SECT’s two tribal casinos closed temporarily due to the pandemic. According to spokespeople from each tribe, employment at Mohegan Sun dropped from 6,875 to 4,935 between July 2019 and July 2021, and at Foxwoods from about 5,400 to 2,900. In an effort to boost state revenues, expand the customer base of the two casinos, and help recover casino jobs in the state’s struggling southeastern corner, a bill was passed in May 2021 to legalize sports betting and online casino games and lottery sales in Connecticut. Passage of Public Act No. 21-23, An Act Concerning the Authorization, Licensing and Regulation of Online Casino Gaming, Retail and Online Sports Wagering, Fantasy Contests, Keno and Online Sale of Lottery Tickets, came after a relatively brief debate, an anticlimactic ending to a multi-year push to expand the customer base of two tribal casinos squeezed by competition in New York, Rhode Island and Massachusetts and a temporary closure forced by Covid-19 (An Act Concerning the Authorization, Licensing and Regulation of Online Casino Gaming, Retail and Online Sports Wagering, Fantasy Contests, Keno and Online Sale of Lottery Tickets).

    Other key projects and updates affecting tourism and the creative economy in the region are highlighted in Table 7.

    Table 7. Notable Regional Projects/Events in Tourism and the Creative Economy

    Foxwoods and its owner, the Mashantucket Pequot Tribe, have begun to build the $300 million Great Wolf Lodge development at Mashantucket. The development encompasses 13 acres of reservation land and will feature a 91,000-square-foot indoor water park, a 61,000 sf family entertainment center, family restaurants, and a 550-room hotel. Scheduled to open in 2025, the new resort is projected to attract 600,000 visitors a year from within a 6½-hour drive (Mashantucket Pequot, Foxwoods Leaders Break Ground on $300 Million Great Wolf Lodge – NBC Connecticut).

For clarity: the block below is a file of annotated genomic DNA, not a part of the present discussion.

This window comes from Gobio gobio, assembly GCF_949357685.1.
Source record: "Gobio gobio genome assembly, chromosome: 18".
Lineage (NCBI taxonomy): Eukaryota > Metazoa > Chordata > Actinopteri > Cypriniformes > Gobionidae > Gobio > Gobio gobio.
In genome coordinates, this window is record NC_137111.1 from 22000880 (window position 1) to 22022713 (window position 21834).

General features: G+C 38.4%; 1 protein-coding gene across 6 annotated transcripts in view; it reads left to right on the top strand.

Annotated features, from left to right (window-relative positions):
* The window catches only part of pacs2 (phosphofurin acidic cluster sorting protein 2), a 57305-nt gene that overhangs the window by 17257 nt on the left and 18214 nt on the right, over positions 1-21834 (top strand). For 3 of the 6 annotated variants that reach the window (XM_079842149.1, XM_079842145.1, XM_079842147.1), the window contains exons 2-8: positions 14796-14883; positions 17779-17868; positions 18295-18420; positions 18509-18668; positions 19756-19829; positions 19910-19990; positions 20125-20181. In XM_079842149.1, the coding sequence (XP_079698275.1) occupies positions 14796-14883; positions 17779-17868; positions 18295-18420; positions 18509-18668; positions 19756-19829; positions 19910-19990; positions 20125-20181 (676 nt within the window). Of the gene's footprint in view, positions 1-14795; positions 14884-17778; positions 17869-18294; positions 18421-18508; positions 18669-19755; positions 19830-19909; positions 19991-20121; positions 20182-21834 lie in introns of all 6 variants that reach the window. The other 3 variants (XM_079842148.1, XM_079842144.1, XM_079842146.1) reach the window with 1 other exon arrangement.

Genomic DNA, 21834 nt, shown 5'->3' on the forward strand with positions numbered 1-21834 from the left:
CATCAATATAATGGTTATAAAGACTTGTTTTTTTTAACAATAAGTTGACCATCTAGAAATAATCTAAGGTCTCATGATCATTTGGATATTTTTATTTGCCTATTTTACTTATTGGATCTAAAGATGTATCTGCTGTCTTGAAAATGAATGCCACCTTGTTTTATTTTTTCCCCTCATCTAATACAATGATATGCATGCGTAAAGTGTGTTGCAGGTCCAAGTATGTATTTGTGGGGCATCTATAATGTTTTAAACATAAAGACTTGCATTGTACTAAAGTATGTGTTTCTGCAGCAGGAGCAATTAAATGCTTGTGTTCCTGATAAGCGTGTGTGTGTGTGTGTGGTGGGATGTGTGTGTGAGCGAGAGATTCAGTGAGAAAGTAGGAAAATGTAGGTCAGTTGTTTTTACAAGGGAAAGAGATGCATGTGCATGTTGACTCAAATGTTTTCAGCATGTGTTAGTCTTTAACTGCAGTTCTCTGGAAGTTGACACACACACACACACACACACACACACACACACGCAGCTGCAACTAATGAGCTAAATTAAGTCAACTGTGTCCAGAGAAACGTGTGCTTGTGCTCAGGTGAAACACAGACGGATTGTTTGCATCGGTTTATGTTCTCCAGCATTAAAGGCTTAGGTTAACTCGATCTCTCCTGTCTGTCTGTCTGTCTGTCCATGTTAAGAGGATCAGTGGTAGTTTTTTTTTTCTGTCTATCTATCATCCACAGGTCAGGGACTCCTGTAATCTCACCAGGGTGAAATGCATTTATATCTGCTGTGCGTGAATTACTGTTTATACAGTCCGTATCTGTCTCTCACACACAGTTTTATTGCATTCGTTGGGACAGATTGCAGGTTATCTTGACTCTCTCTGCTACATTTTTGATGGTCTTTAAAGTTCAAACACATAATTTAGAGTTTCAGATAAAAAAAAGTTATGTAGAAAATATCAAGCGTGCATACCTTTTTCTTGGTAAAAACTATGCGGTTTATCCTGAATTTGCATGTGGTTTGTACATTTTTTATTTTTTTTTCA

The Thames River Heritage Park Water Taxi has regained pre-pandemic levels for tours.

    The Garde Arts Center in New London received the 2022 Outstanding Historic Theatre Award from the League of Historic American Theatres in recognition of significant community impact (services and breadth of populations served), quality of programs and services, and quality of the restoration or rehabilitation of its historic structure (Garde Arts Center | Performance Theater in New London, Connecticut).

    Mystic Seaport Museum received in January 2022 three grants from Connecticut Humanities, the statewide, nonprofit affiliate of the National Endowment for the Humanities, totaling $519,999 to augment museum operations (1-14-2022.pdf (mysticseaport.org)). Additionally, the museum received funding from Ørsted and Eversource Energy to conduct “research on how impacts of offshore wind on marine mammals can be minimized. The research will provide valuable data to scientists studying the impacts of the climate crisis, as well as educate the public on the solutions to these challenges” (Ørsted and Eversource Partner with Mystic Aquarium on Comprehensive Study of Offshore Wind and Marine Life – Mystic Aquarium). It also received $650,000 in January 2023 to establish the Blue Economy Workforce Development Initiative: Creating a Pathway for Underserved Youth. The Blue Economy Initiative is a partnership between Mystic Aquarium and the National Oceanic and Atmospheric Administration, and key players include the Chamber of Commerce of Eastern Connecticut’s Innovation Center in New London and 10 youth-serving organizations throughout Connecticut (Mystic Aquarium Celebrates Federal Funding for Blue Economy Workforce Development Initiative – Mystic Aquarium).